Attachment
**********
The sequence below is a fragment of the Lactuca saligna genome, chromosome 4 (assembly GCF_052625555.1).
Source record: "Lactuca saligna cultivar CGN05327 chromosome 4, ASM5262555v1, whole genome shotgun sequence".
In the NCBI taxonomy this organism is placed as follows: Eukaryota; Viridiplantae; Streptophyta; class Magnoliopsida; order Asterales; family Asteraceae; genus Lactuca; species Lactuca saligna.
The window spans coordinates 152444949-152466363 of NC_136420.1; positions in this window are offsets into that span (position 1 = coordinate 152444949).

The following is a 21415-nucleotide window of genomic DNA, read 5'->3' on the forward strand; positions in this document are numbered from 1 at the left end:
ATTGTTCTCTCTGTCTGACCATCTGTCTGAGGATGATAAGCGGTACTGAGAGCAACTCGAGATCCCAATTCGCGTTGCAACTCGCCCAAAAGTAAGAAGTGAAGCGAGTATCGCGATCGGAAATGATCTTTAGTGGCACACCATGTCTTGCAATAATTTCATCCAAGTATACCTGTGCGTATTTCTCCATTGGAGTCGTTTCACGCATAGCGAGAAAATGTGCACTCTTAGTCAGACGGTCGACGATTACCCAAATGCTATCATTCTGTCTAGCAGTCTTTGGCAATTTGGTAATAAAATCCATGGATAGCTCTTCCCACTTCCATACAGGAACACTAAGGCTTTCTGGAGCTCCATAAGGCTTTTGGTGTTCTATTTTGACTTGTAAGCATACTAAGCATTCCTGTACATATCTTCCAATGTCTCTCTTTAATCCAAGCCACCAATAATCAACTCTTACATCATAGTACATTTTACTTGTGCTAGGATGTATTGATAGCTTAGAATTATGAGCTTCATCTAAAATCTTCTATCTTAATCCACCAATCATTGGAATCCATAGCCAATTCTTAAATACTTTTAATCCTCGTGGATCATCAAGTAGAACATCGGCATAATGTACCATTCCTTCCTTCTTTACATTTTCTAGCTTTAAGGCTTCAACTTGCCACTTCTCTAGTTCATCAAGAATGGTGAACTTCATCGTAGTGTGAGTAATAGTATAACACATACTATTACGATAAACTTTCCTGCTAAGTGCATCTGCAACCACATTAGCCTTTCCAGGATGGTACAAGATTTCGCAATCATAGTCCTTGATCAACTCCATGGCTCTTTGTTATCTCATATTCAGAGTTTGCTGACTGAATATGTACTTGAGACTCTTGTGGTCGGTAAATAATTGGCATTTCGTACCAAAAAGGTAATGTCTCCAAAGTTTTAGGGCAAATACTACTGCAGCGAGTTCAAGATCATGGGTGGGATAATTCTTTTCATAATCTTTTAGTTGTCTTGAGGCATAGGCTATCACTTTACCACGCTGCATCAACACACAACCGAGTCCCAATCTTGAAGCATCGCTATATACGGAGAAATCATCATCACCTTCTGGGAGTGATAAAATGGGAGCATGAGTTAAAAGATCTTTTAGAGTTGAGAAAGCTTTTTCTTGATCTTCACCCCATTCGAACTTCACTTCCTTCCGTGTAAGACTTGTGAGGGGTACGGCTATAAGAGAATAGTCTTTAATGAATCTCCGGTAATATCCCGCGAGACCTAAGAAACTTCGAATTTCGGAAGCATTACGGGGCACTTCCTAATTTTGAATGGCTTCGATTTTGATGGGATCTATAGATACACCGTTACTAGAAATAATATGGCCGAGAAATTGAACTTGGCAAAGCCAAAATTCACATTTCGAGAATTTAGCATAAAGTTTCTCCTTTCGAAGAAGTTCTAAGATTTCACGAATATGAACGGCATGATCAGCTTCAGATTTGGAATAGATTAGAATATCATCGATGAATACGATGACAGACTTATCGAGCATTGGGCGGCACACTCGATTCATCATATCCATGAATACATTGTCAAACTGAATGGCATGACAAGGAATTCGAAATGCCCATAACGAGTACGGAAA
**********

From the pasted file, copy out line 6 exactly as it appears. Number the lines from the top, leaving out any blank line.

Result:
ATTGTTCTCTCTGTCTGACCATCTGTCTGAGGATGATAAGCGGTACTGAGAGCAACTCGAGATCCCAATTCGCGTTGCAACTCGCCCAAAAGTAAGAAGTGAAGCGAGTATCGCGATCGGAAATGATCTTTAGTGGCACACCATGTCTTGCAATAATTTCATCCAAGTATACCTGTGCGTATTTCTCCATTGGAGTCGTTTCACGCATAGCGAGAAAATGTGCACTCTTAGTCAGACGGTCGACGATTACCCAAATGCTATCATTCTGTCTAGCAGTCTTTGGCAATTTGGTAATAAAATCCATGGATAGCTCTTCCCACTTCCATACAGGAACACTAAGGCTTTCTGGAGCTCCATAAGGCTTTTGGTGTTCTATTTTGACTTGTAAGCATACTAAGCATTCCTGTACATATCTTCCAATGTCTCTCTTTAATCCAAGCCACCAATAATCAACTCTTACATCATAGTACATTTTACTTGTGCTAGGATGTATTGATAGCTTAGAATTATGAGCTTCATCTAAAATCTTCTATCTTAATCCACCAATCATTGGAATCCATAGCCAATTCTTAAATACTTTTAATCCTCGTGGATCATCAAGTAGAACATCGGCATAATGTACCATTCCTTCCTTCTTTACATTTTCTAGCTTTAAGGCTTCAACTTGCCACTTCTCTAGTTCATCAAGAATGGTGAACTTCATCGTAGTGTGAGTAATAGTATAACACATACTATTACGATAAACTTTCCTGCTAAGTGCATCTGCAACCACATTAGCCTTTCCAGGATGGTACAAGATTTCGCAATCATAGTCCTTGATCAACTCCATGGCTCTTTGTTATCTCATATTCAGAGTTTGCTGACTGAATATGTACTTGAGACTCTTGTGGTCGGTAAATAATTGGCATTTCGTACCAAAAAGGTAATGTCTCCAAAGTTTTAGGGCAAATACTACTGCAGCGAGTTCAAGATCATGGGTGGGATAATTCTTTTCATAATCTTTTAGTTGTCTTGAGGCATAGGCTATCACTTTACCACGCTGCATCAACACACAACCGAGTCCCAATCTTGAAGCATCGCTATATACGGAGAAATCATCATCACCTTCTGGGAGTGATAAAATGGGAGCATGAGTTAAAAGATCTTTTAGAGTTGAGAAAGCTTTTTCTTGATCTTCACCCCATTCGAACTTCACTTCCTTCCGTGTAAGACTTGTGAGGGGTACGGCTATAAGAGAATAGTCTTTAATGAATCTCCGGTAATATCCCGCGAGACCTAAGAAACTTCGAATTTCGGAAGCATTACGGGGCACTTCCTAATTTTGAATGGCTTCGATTTTGATGGGATCTATAGATACACCGTTACTAGAAATAATATGGCCGAGAAATTGAACTTGGCAAAGCCAAAATTCACATTTCGAGAATTTAGCATAAAGTTTCTCCTTTCGAAGAAGTTCTAAGATTTCACGAATATGAACGGCATGATCAGCTTCAGATTTGGAATAGATTAGAATATCATCGATGAATACGATGACAGACTTATCGAGCATTGGGCGGCACACTCGATTCATCATATCCATGAATACATTGTCAAACTGAATGGCATGACAAGGAATTCGAAATGCCCATAACGAGTACGGAAA